The upcoming Israeli parliamentary elections on April 9 may be consequential for more than just Jerusalem, as the election has become a referendum on the country’s four-time elected prime minister, Benjamin Netanyahu. Serving as the Israeli prime minister since 2009, Netanyahu, who also held the position from 1996–1999, has presided over great changes in Israeli politics, as well as dealing with regional upheaval brought on by the Arab Spring and the intensifying Saudi Arabian-Iranian rivalry.
Despite managing to navigate this turmoil, Netanyahu is facing uncertain electoral prospects. Israeli Attorney General Avichai Mandelblit’s recent decision to indict Netanyahu on charges of fraud, bribery, and breach of trust has thrown Israeli politics into chaos, and the decision by Benny Gantz, the former chief of staff of the Israeli Defense Forces and leader of the centrist Blue and White party, to run as an alternative to Netanyahu has, in the words of Haaretz editor Aluf Benn, “electrified the defeated center-left.” According to Benn, Gantz’s entrance into the race has helped galvanize smaller Israeli political parties into banding together against Netanyahu.
Gantz’s ascension may be both a blessing and a curse for the Israeli opposition. Israel’s Knesset, or parliament, utilizes a multiparty system where Israeli citizens vote for the parties they support, rather than individual candidates, and the parties which receive more than 3.25 percent of votes (about four seats) receive official representation. To have a chance at running the Israeli government, the elected parties must then unify into coalitions; the one that acquires a majority of the Knesset’s 120 parliamentarians becomes the governing coalition and the prime minister is selected from within that coalition by the Israeli president.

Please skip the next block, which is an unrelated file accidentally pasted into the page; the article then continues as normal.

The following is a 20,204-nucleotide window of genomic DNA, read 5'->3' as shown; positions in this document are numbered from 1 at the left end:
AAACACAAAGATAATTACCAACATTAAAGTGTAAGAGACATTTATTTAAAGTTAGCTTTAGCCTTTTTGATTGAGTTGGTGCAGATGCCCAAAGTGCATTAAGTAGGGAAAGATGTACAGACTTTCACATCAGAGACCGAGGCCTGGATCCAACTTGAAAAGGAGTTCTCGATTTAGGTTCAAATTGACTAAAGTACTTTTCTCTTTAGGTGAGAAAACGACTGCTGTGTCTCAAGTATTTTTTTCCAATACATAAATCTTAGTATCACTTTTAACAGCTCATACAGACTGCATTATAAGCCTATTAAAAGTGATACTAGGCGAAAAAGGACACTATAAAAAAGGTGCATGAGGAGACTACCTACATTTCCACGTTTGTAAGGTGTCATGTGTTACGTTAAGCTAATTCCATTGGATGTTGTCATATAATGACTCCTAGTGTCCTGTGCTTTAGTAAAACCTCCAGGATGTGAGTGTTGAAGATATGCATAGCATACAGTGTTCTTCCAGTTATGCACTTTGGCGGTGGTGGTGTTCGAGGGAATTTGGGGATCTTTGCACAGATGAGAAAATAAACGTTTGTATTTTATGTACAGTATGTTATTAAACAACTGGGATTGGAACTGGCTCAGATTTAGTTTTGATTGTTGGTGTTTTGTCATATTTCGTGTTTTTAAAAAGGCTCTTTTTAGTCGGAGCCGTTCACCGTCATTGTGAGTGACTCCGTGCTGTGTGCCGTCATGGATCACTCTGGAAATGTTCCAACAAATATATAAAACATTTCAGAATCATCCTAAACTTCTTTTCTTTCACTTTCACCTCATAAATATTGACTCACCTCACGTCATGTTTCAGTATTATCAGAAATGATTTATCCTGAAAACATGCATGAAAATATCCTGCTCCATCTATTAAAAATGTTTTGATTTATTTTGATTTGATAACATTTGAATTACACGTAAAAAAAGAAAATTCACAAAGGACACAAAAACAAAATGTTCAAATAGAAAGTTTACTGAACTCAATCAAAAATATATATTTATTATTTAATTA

Unfortunately, Israeli politics are not always so straightforward. At an event at the Center for the National Interest on March 18, Shai Feldman, director of Brandeis University’s Crown Center for Middle East Studies, raised two serious concerns about the Israeli opposition’s chances of ousting Netanyahu in the upcoming election. First, Feldman cautioned that even if a right-wing coalition under Netanyahu’s Likud party is not victorious at the polls, a center-left electoral victory may only translate into a veto over the government’s policies, rather than a governing coalition and control over the prime minister’s office. This, Feldman says, is because of Gantz and the Blue and White party’s intention to only govern alongside “Jewish and Zionist” parties—effectively freezing out the Arab and anti-Zionist opposition parties whose votes Gantz would need to become prime minister.